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dc.contributor.advisorThelwall, Mike
dc.contributor.advisorWilkinson, David
dc.contributor.authorLevitt, Jonathan
dc.date.accessioned2008-12-03T12:19:46Z
dc.date.available2008-12-03T12:19:46Z
dc.date.issued2008
dc.identifier.urihttp://hdl.handle.net/2436/41778
dc.descriptionA thesis submitted in partial fulfilment of the requirements of the University of Wolverhampton for the degree of Doctor of Philosophy
dc.description.abstractThis thesis seeks to demonstrate that the new facilities of Web of Science (WoS) online can be used in new ways to enhance understanding of scholarly communication. It investigates four aspects of scholarly communication: characteristics of highly cited articles, citation levels of collaborative articles, citation levels of multi-disciplinary articles, and patterns of annual citation of highly cited articles. For the first two topics it investigates the WoS category of ‘Information Science & Library Science’ (IS&LS), whereas for the other topics it compares diverse WoS categories in science and social science. Although its main data source is WoS, its investigation of disciplinarity also uses Scopus. The thesis finds: (a) Highly cited IS&LS articles tend to be multidisciplinary and cited late, but are not necessarily first-authored by influential IS&LS researchers, (b) Amongst un-cite IS&LS articles the proportion of collaborative articles has remained almost constant over the past three decades whereas for higher cited articles it has grown steadily with time, (C) In social science subjects the level of citation of multi-disciplinary research are generally similar to that of mono-disciplinary research, whereas in science the citations levels for multi-disciplinary research are substantially lower than that of mono-disciplinary research, and (d) In both science and social science many very highly cited articles continue to be heavily cited more than twenty years after publication. This thesis also introduces and uses an indicator for measuring the extent of collaboration called ‘average partner scores’ and indicates a way in which the subject categories of WoS can be investigated without requiring a licence for the WoS database. Finally, it identifies and addresses some of the technical problems of using WoS online to investigate scholarly communication.
dc.language.isoen
dc.publisherUniversity of Wolverhampton
dc.subjectAcademic research
dc.subjectPublishing
dc.subjectBibliometrics
dc.subjectCitation analysis
dc.subjectScholarly communication
dc.subjectDisciplinarity
dc.subjectMultidisciplinary
dc.subjectCollaborative working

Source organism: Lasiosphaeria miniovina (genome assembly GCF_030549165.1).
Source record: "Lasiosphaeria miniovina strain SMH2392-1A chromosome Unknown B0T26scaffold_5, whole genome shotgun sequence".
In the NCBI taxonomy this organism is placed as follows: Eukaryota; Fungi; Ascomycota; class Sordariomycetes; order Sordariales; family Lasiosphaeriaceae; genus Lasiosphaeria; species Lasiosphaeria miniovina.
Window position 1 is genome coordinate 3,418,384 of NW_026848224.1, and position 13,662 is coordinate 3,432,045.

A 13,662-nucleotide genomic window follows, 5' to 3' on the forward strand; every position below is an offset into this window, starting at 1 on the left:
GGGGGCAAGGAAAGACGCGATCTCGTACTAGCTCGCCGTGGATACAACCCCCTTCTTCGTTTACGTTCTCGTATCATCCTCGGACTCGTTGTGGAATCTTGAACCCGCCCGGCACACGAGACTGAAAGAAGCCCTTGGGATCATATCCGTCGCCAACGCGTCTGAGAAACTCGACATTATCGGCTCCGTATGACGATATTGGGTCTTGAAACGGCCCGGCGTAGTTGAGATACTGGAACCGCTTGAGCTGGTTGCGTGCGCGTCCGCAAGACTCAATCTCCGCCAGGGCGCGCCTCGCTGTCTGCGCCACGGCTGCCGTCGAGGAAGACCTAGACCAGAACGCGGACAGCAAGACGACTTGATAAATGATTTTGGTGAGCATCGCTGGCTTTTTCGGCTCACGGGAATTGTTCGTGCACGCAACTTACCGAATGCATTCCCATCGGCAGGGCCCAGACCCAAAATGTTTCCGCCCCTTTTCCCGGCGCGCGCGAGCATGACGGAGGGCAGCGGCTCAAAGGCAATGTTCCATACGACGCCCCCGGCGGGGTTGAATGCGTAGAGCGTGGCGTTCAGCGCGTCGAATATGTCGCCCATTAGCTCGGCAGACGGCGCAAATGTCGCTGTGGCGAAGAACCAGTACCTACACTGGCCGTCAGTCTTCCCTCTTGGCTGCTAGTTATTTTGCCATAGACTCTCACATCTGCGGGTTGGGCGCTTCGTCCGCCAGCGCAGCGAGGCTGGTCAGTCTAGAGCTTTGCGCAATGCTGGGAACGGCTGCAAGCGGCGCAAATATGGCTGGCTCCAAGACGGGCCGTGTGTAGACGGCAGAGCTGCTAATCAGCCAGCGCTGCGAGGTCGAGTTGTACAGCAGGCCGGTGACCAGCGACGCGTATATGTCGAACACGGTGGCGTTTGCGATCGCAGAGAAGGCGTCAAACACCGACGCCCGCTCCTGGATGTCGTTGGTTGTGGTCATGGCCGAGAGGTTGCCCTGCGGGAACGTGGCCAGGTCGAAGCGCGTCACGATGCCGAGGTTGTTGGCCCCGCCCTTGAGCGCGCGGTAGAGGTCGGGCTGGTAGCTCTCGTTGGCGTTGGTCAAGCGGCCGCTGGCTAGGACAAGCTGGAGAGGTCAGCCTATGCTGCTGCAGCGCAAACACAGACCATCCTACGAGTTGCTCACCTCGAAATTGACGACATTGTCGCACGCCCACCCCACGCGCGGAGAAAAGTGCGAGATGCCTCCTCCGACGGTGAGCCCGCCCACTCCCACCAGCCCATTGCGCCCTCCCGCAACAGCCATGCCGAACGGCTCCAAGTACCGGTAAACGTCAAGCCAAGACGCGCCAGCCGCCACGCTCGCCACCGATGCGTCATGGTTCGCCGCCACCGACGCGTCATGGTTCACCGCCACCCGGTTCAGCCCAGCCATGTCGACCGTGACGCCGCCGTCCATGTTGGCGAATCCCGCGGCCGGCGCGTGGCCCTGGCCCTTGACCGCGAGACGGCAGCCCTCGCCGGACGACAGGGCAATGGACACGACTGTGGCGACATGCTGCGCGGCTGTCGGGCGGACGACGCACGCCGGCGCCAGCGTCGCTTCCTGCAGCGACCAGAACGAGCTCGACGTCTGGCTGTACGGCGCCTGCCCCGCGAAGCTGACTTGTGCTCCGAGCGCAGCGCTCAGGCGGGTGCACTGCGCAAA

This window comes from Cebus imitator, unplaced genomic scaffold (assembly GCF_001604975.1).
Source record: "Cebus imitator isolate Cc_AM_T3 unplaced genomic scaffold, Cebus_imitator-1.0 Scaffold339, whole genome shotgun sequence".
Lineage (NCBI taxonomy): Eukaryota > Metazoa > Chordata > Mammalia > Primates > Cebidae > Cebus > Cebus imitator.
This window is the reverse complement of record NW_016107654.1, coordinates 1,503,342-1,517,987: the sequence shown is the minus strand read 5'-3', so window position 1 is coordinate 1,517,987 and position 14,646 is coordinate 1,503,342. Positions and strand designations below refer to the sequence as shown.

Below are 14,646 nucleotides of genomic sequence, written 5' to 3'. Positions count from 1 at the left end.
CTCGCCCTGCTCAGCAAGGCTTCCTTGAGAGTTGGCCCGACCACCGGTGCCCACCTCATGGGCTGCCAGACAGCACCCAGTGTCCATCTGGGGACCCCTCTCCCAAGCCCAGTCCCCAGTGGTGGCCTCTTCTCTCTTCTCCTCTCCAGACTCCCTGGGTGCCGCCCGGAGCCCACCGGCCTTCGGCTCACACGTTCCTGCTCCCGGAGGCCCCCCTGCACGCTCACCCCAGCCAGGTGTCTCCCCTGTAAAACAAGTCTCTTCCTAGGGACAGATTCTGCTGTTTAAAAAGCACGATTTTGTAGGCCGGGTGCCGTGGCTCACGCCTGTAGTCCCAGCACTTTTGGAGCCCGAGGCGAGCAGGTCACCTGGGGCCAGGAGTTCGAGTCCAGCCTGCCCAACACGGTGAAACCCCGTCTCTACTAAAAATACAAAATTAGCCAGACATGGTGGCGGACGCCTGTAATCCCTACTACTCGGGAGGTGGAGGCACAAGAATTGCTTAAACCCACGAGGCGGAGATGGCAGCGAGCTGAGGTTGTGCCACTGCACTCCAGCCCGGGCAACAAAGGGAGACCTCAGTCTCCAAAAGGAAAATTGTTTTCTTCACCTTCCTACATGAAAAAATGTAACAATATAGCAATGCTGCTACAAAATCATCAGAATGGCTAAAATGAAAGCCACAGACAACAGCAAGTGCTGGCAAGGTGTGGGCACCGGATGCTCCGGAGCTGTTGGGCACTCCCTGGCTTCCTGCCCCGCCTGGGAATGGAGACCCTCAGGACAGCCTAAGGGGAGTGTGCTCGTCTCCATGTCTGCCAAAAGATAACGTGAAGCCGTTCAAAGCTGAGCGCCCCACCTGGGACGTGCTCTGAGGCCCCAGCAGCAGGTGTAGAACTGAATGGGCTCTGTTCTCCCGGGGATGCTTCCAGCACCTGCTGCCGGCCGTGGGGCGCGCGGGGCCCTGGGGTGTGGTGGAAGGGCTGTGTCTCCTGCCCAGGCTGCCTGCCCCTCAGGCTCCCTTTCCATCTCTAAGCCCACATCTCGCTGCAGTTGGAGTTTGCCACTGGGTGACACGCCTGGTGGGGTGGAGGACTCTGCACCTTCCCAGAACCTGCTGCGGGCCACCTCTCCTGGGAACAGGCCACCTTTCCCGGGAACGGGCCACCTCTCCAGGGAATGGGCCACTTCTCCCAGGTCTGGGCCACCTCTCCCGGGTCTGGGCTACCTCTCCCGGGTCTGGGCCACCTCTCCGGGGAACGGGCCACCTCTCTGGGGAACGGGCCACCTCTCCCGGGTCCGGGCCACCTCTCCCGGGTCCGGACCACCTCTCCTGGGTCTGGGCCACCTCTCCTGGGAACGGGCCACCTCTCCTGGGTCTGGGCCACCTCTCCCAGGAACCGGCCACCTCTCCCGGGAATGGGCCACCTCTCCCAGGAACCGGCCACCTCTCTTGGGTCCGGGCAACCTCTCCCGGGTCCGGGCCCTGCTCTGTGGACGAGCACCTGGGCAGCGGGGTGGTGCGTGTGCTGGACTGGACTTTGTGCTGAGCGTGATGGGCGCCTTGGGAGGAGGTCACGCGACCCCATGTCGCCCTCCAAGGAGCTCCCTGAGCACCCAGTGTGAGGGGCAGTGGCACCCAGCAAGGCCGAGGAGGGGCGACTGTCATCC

dc.subjectHighly cited
dc.subjectLate citation
dc.titleAn international multidisciplinary analysis of scholarly communication through investigating citation levels
dc.typeThesis or dissertation
dc.type.qualificationnamePhD
dc.type.qualificationlevelDoctoral
refterms.dateFOA2018-08-21T11:58:19Z
html.description.abstractThis thesis seeks to demonstrate that the new facilities of Web of Science (WoS) online can be used in new ways to enhance understanding of scholarly communication. It investigates four aspects of scholarly communication: characteristics of highly cited articles, citation levels of collaborative articles, citation levels of multi-disciplinary articles, and patterns of annual citation of highly cited articles. For the first two topics it investigates the WoS category of ‘Information Science & Library Science’ (IS&LS), whereas for the other topics it compares diverse WoS categories in science and social science. Although its main data source is WoS, its investigation of disciplinarity also uses Scopus. The thesis finds: (a) Highly cited IS&LS articles tend to be multidisciplinary and cited late, but are not necessarily first-authored by influential IS&LS researchers, (b) Amongst un-cite IS&LS articles the proportion of collaborative articles has remained almost constant over the past three decades whereas for higher cited articles it has grown steadily with time, (C) In social science subjects the level of citation of multi-disciplinary research are generally similar to that of mono-disciplinary research, whereas in science the citations levels for multi-disciplinary research are substantially lower than that of mono-disciplinary research, and (d) In both science and social science many very highly cited articles continue to be heavily cited more than twenty years after publication. This thesis also introduces and uses an indicator for measuring the extent of collaboration called ‘average partner scores’ and indicates a way in which the subject categories of WoS can be investigated without requiring a licence for the WoS database. Finally, it identifies and addresses some of the technical problems of using WoS online to investigate scholarly communication.


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